What has been your experience?
A core ICAM concept is to listen to experiences from the companion animal population management field and draw out learnings we can all share and benefit from.
We are currently exploring the government policies and legislation that impact dog population management. These policies and legislation may be targeting a range of DPM issues – for example, promotion of responsible ownership, promotion of rabies vaccinations, penalties for dog fouling, and management interventions for stray dog populations. The impacts of such policy and legislation will be on the people that own dogs, live amongst dogs, the government and NGO staff and volunteers that manage their populations and, of course, there will be impacts on the dogs themselves.
- We define policy as a set of principles and guidelines to achieve specific outcomes. Policy is a statement of intent and could serve as a specific approach to drafting or enforcing legislation, an administrative action, incentive, resource allocation or a voluntary practice. Policy may lead to legislative changes but may also be used in addition to legislation. An example from dog population management includes a decision to prioritise enforcement of rabies vaccination legislation over other dog keeping practices or halting catching of dogs on the street due to concerns over subsequent kennelling or culling methods.
- We define legislation as a written rule of conduct or action that is officially recognised as something people or communities must abide by and is enforced by a controlling authority. For dog population management, this legislation may be in central, federal or national law or secondary legislation within state or municipal regulations.
Policy and legislation aim to support people to do the right thing, by making wanted behaviours easier and unwanted behaviours more difficult. But that is not always simple to achieve. DPM policy and legislation does not work in isolation, it’s part of the wider legislative and policy system and needs to work alongside societal expectations; so considering the realities of implementation and enforcement, including resource implications, is key when developing policy and legislation. Policy and legislation also must evolve over time – affected by, and responding to, changes in the wider context including social norms relating to dog ownership practices.
As policy and legislation aims to establish a system that influences human behaviour, an understanding of why people behave as they do, and how this may be changed, can be very valuable. People do the things they do due to their upbringing, society, environment, beliefs and much more. Understanding the psychology of behaviour and applying it to policy and legislation, can be useful in creating laws that are enforceable.
Have you been involved in drafting, revising, or enforcing policy or legislation relating to dog population management? Have you been impacted by policy or legislation? We would value hearing your experiences of both where this has gone well and where it has faced challenges through our online survey. Please answer by the end of Wednesday March 9th 2022.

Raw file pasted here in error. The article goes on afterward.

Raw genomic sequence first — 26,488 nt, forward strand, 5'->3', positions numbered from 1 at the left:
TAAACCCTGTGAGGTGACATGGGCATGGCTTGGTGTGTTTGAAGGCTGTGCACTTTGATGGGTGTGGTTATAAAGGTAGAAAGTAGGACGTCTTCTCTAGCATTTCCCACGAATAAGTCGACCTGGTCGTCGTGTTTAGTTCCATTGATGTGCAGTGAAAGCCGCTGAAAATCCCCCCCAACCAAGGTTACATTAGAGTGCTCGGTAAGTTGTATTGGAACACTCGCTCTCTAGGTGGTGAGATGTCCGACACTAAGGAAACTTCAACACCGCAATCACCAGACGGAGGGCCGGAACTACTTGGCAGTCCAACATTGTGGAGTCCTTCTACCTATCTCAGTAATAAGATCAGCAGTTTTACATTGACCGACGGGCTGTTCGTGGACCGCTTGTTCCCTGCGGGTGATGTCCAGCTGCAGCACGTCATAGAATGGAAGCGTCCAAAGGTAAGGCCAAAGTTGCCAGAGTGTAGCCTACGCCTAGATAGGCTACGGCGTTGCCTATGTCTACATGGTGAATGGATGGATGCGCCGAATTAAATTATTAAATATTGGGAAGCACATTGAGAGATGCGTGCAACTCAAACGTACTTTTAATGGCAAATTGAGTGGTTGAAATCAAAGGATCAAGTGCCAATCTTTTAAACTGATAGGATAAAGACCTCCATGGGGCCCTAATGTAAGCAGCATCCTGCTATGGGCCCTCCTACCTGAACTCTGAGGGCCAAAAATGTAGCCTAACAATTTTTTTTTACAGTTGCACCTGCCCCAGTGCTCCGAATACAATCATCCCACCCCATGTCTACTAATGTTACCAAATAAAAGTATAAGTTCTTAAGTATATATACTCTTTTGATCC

Our online survey presents questions about your policy or legislation experience, from which you can choose which questions to answer. Although we’d value being able to contact you with follow-up questions, you can answer the whole survey anonymously, if you wish.
Consent and privacy
By taking part in our online survey, you and ICAM are agreeing to the following consent and privacy statements:
- That ICAM and its members can share your experience and key learnings with others through online courses, webinars, through our website or other forms of communication without requesting further consent from yourself.
- If you wish your experience to remain anonymous, you will make that clear in the online survey. ICAM and its members commit to respect your anonymity in how we share your experience.
- We ask that you reflect your experience honestly, recognising that your experience will be a personal perspective and may differ from the perspectives of others. ICAM commits to ensure any editing or summarising of your contribution still reflects your experience accurately.
- You understand that completing this survey is voluntary and without payment. If you decide that you do not want to participate in the online survey, you should not submit your survey response.
- ICAM commits to only process your personal information (name and email) for the purposes of this online survey and sharing experiences and lessons learnt for educational purposes. Where you have requested anonymity, we will ensure personal information is not visible in our external communications. We will not use your personal information for any other purpose or share this personal information with anyone else.
- In analysing responses to this survey, ICAM will take all necessary steps to ensure that personal information you provide is processed fairly and lawfully. We will handle your data in accordance with the provisions of the UK Data Protection Act 2018.
- You agree that the purposes of this survey have been explained to your satisfaction, and you freely consent to take part in this survey.
- ICAM have used Google Forms as the platform for this survey. Information submitted through the survey is held in a password protected Google Account and is therefore subject to Google’s Privacy and Terms.
If you have any questions about this online survey or the above consent and privacy statement, please email firstname.lastname@example.org